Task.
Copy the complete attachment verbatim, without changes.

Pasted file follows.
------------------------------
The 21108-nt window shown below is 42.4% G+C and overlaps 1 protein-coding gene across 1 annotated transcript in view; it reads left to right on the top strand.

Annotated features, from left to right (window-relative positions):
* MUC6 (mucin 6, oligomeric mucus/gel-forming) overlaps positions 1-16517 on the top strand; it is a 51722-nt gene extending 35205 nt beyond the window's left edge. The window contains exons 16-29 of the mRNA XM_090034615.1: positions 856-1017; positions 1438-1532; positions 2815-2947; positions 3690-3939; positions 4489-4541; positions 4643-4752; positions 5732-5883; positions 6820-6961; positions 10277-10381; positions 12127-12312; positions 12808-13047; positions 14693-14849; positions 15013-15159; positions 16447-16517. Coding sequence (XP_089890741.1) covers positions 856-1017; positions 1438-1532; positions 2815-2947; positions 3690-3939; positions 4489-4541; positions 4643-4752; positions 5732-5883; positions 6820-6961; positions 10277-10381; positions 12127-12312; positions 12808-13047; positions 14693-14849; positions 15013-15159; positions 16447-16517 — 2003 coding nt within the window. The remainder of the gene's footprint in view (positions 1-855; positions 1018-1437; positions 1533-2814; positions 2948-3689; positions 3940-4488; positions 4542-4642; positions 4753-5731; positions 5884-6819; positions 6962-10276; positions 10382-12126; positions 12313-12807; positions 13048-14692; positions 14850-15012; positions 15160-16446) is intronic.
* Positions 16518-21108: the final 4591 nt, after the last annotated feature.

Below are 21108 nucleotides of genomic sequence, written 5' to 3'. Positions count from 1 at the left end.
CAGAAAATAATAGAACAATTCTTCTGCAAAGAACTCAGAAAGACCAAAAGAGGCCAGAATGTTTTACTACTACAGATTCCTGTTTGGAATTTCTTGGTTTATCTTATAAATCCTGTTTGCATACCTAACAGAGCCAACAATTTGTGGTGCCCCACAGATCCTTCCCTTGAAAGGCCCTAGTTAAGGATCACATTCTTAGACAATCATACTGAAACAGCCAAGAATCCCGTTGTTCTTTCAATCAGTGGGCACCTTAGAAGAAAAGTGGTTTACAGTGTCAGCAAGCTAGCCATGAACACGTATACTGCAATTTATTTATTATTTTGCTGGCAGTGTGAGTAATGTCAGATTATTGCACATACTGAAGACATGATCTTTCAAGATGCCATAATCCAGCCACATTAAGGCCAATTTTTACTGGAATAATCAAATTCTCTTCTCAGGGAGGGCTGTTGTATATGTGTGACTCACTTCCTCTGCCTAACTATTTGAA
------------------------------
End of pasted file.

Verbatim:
The 21108-nt window shown below is 42.4% G+C and overlaps 1 protein-coding gene across 1 annotated transcript in view; it reads left to right on the top strand.

Annotated features, from left to right (window-relative positions):
* MUC6 (mucin 6, oligomeric mucus/gel-forming) overlaps positions 1-16517 on the top strand; it is a 51722-nt gene extending 35205 nt beyond the window's left edge. The window contains exons 16-29 of the mRNA XM_090034615.1: positions 856-1017; positions 1438-1532; positions 2815-2947; positions 3690-3939; positions 4489-4541; positions 4643-4752; positions 5732-5883; positions 6820-6961; positions 10277-10381; positions 12127-12312; positions 12808-13047; positions 14693-14849; positions 15013-15159; positions 16447-16517. Coding sequence (XP_089890741.1) covers positions 856-1017; positions 1438-1532; positions 2815-2947; positions 3690-3939; positions 4489-4541; positions 4643-4752; positions 5732-5883; positions 6820-6961; positions 10277-10381; positions 12127-12312; positions 12808-13047; positions 14693-14849; positions 15013-15159; positions 16447-16517 — 2003 coding nt within the window. The remainder of the gene's footprint in view (positions 1-855; positions 1018-1437; positions 1533-2814; positions 2948-3689; positions 3940-4488; positions 4542-4642; positions 4753-5731; positions 5884-6819; positions 6962-10276; positions 10382-12126; positions 12313-12807; positions 13048-14692; positions 14850-15012; positions 15160-16446) is intronic.
* Positions 16518-21108: the final 4591 nt, after the last annotated feature.

Below are 21108 nucleotides of genomic sequence, written 5' to 3'. Positions count from 1 at the left end.
CAGAAAATAATAGAACAATTCTTCTGCAAAGAACTCAGAAAGACCAAAAGAGGCCAGAATGTTTTACTACTACAGATTCCTGTTTGGAATTTCTTGGTTTATCTTATAAATCCTGTTTGCATACCTAACAGAGCCAACAATTTGTGGTGCCCCACAGATCCTTCCCTTGAAAGGCCCTAGTTAAGGATCACATTCTTAGACAATCATACTGAAACAGCCAAGAATCCCGTTGTTCTTTCAATCAGTGGGCACCTTAGAAGAAAAGTGGTTTACAGTGTCAGCAAGCTAGCCATGAACACGTATACTGCAATTTATTTATTATTTTGCTGGCAGTGTGAGTAATGTCAGATTATTGCACATACTGAAGACATGATCTTTCAAGATGCCATAATCCAGCCACATTAAGGCCAATTTTTACTGGAATAATCAAATTCTCTTCTCAGGGAGGGCTGTTGTATATGTGTGACTCACTTCCTCTGCCTAACTATTTGAA